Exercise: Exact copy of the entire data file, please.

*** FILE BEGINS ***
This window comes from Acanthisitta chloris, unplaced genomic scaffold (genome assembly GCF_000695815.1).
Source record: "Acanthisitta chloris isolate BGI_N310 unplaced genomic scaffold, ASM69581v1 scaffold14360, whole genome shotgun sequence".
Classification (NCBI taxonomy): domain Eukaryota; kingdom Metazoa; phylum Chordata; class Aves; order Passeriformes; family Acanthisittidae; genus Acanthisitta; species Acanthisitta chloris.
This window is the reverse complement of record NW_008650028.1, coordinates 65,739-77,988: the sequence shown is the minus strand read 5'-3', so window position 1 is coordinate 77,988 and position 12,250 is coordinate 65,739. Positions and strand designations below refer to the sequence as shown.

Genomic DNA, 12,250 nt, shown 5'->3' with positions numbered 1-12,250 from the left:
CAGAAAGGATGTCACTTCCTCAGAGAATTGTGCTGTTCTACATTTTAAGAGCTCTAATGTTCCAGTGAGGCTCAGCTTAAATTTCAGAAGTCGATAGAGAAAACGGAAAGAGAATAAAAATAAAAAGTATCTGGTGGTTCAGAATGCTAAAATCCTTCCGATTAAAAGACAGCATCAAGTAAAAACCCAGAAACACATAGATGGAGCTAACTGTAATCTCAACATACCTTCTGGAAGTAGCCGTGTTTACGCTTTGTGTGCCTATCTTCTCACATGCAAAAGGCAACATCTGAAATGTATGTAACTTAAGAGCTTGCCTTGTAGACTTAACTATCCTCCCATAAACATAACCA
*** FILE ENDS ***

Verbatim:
This window comes from Acanthisitta chloris, unplaced genomic scaffold (genome assembly GCF_000695815.1).
Source record: "Acanthisitta chloris isolate BGI_N310 unplaced genomic scaffold, ASM69581v1 scaffold14360, whole genome shotgun sequence".
Classification (NCBI taxonomy): domain Eukaryota; kingdom Metazoa; phylum Chordata; class Aves; order Passeriformes; family Acanthisittidae; genus Acanthisitta; species Acanthisitta chloris.
This window is the reverse complement of record NW_008650028.1, coordinates 65,739-77,988: the sequence shown is the minus strand read 5'-3', so window position 1 is coordinate 77,988 and position 12,250 is coordinate 65,739. Positions and strand designations below refer to the sequence as shown.

Genomic DNA, 12,250 nt, shown 5'->3' with positions numbered 1-12,250 from the left:
CAGAAAGGATGTCACTTCCTCAGAGAATTGTGCTGTTCTACATTTTAAGAGCTCTAATGTTCCAGTGAGGCTCAGCTTAAATTTCAGAAGTCGATAGAGAAAACGGAAAGAGAATAAAAATAAAAAGTATCTGGTGGTTCAGAATGCTAAAATCCTTCCGATTAAAAGACAGCATCAAGTAAAAACCCAGAAACACATAGATGGAGCTAACTGTAATCTCAACATACCTTCTGGAAGTAGCCGTGTTTACGCTTTGTGTGCCTATCTTCTCACATGCAAAAGGCAACATCTGAAATGTATGTAACTTAAGAGCTTGCCTTGTAGACTTAACTATCCTCCCATAAACATAACCA